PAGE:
Inking acrylic

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#1

It has occurred to me more than once that a precision laser cutter/engraver would be perfect for cutting and engraving all sorts of scales, rulers, protractors, and cursors. I already have several in mind but for them to work well I’ll need to ink or paint the engraved parts and wipe away all the excess.

Does anyone have experience with this? Model paint that has been thinned a bit?

Any thoughts welcome.


#2

I would think enamel paints (like you mentioned model paints) would work, but you may want o loook at the Laserbits Pro Color Fills http://www.laserbits.com/catalogsearch/result/?q=color+pro+fill&x=0&y=0 which are specifically made for that purpose.


#3

I’ve got to always remember laserbits as a resource! This stuff looks great for lettering and shapes but I am thinking precision, a single laser kerf wide cut so whatever it is will need to be thin, not thick.


#4

I’ve had great luck just engraving Proofgrade material, spraypainting it, then removing the protective coating.


#5

As usual, great thinking from dan. Spray paint tends to be thinner and with the paper still on… I’ll give this a try and report back so time Jan.


#6

Making a markup template ruler for work was one of my first ideas as well. Here’s what I came up with:

Compact with just the major symbols that we use when marking up plans, and 1" sections each at a different engineering scale.

I bought one that has like eight or more sizes of each shape, but it was the only thing that I could find. It works well, but I am excited to try out mine.

Of course, I’ve also been trying to get the company to switch to digital markups with BlueBeam, so this might go unused much of the time.


#7

The spray paint idea sounds perfect, but engraving wax can also be used if you don’t have or have already removed the protective paper. This is a logo that I CNC-engraved for a neighbor and filled in with wax from Gravograph. The wax comes in the form of a crayon that you rub over the surface and then wipe off the excess with a clean cloth.


#8

in the old hand drafting days, I used to take my triangles and scratch marks into them with an exacto knife, then I would use finger nail polish and fill the groves. It worked well.
Can’t wait for the Glowforge to make special templates and fixtures.


#9

Thanx, another avenue to explore if I don’t get the results I want with spray paint.


#10

bright and always around. Will have to give it a try.


#11

This is why I love this community!
Just had another idea spawn from this conversation. I’ll draw it up for one of my final stretch challenge items and post it there.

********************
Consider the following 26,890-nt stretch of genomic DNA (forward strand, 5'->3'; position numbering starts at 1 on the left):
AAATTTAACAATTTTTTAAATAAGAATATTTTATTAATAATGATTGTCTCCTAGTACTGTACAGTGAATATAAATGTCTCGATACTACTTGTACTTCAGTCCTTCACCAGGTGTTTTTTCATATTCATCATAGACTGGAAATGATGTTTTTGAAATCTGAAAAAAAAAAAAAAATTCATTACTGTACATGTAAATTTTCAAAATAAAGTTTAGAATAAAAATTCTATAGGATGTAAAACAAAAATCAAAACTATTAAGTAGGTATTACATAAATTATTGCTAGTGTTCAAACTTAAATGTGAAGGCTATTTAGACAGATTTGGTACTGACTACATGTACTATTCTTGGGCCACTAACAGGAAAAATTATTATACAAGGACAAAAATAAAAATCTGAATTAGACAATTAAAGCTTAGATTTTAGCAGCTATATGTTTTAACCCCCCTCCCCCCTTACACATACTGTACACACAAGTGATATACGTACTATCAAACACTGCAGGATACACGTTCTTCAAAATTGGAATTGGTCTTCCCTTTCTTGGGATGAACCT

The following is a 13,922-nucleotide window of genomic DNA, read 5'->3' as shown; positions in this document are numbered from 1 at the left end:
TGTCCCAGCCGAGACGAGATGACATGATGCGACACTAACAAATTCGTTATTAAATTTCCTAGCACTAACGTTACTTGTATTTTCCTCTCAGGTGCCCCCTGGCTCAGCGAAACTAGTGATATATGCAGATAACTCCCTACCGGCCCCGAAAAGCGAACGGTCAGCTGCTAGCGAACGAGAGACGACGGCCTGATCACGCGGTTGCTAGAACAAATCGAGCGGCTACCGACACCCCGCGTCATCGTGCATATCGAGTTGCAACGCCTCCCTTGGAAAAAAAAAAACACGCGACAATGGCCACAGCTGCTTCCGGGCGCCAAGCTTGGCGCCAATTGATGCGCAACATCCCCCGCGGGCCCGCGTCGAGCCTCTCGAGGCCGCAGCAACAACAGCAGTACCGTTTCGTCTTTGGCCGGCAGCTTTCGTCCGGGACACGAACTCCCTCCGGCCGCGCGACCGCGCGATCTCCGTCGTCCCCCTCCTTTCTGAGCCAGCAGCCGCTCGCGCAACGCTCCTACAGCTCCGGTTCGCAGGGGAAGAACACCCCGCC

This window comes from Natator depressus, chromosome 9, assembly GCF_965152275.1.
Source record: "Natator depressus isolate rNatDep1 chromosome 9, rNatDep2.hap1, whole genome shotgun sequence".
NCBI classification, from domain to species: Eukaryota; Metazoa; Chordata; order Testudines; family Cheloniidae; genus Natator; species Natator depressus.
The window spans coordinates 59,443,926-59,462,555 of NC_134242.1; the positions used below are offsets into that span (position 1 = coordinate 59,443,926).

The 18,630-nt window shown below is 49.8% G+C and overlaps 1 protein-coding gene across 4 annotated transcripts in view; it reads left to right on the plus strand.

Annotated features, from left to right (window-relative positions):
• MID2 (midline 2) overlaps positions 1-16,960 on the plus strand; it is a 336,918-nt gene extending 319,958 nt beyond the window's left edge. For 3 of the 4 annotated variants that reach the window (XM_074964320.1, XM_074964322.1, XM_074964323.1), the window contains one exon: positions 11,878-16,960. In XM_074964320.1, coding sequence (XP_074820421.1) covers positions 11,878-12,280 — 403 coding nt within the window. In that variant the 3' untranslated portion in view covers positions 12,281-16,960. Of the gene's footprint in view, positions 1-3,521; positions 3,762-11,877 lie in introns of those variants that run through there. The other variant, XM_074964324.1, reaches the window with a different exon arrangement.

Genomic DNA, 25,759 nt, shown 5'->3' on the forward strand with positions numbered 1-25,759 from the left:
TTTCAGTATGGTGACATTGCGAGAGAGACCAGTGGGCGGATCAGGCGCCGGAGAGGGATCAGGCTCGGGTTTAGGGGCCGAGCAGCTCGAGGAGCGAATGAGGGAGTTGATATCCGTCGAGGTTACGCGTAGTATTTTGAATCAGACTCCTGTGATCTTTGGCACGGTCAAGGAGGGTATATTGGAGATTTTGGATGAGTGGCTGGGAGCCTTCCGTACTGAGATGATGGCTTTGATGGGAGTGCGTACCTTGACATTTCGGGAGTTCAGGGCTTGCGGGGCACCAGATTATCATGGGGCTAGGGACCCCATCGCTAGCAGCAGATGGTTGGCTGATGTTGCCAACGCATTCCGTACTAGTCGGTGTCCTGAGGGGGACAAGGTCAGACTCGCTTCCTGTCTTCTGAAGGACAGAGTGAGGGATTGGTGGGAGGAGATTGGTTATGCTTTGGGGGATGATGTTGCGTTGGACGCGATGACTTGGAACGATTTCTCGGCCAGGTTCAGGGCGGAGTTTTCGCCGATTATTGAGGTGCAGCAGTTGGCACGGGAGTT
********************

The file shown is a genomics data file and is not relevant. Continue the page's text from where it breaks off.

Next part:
#12

Look forward to seeing it.


#13

I once engraved topography lines onto a clear sheet of acrylic, painted over the sheet (after removing the protective paper) with black acrylic paint, then squeegeed the excess off with some chipboard scraps- worked pretty well!!


#14

There is also two-tone acrylic. Engrave to the right depth and your color is there waiting for you.

You do risk having scratches on the acrylic go deep enough to make new colored lines… but with the painting approach you risk scratches to the paint removing the color. So that risk is a wash IMO.


#15

I’ll be following this topic with interest, as I have similar plans. I sell vintage/antique beads, and I’ve been thinking that it’d be nice to include little rulers with my orders. Mine would have standard inches/cm + standard cabochon sizes, and of course, my logo + website info. There are a few other units of measure that might be interesting for jewelry designers, so I’ll probably do a variety.

FWIW, my thought was just to use acrylic paint … but maybe you guys will have better ideas.


#16

That would certainly be an option for some projects but for a cursor I’d want it in clear with the line on the side that will be the bottom to minimize parallax.


#17

What about custom transfer stickers? Less tedious than manual painting/inking.


#18

That’s an idea if you could get the line thickness down enough. The whole thing with scales and cursors is line thickness really affects accuracy.


#19

That two-tone acrylic is what we used for the party invitation in the Glowforge video.


#20

Long time lurker, first time poster here.

I’ve had great success with using a gold shimmer acrylic paint to fill in etched lines so I’m guessing any acrylic paint would work. Once you apply the acrylic paint into the etched part just wipe off the whole area with a damp cloth and the acrylic paint on the etched parts will stay put. You might have to do a few coats to get it super dark though.

Another option is to use a translucent neon acrylic because you’d still be able to see the ruler etchings without filling anything in and also because a neon ruler would be wayyyyy harder to lose than a regular one.

Here’s a photo of the gold paint (just one coat) on a pink opaque acrylic and neon acrylic with etching (which is really hard to see in the photo but much easier IRL.)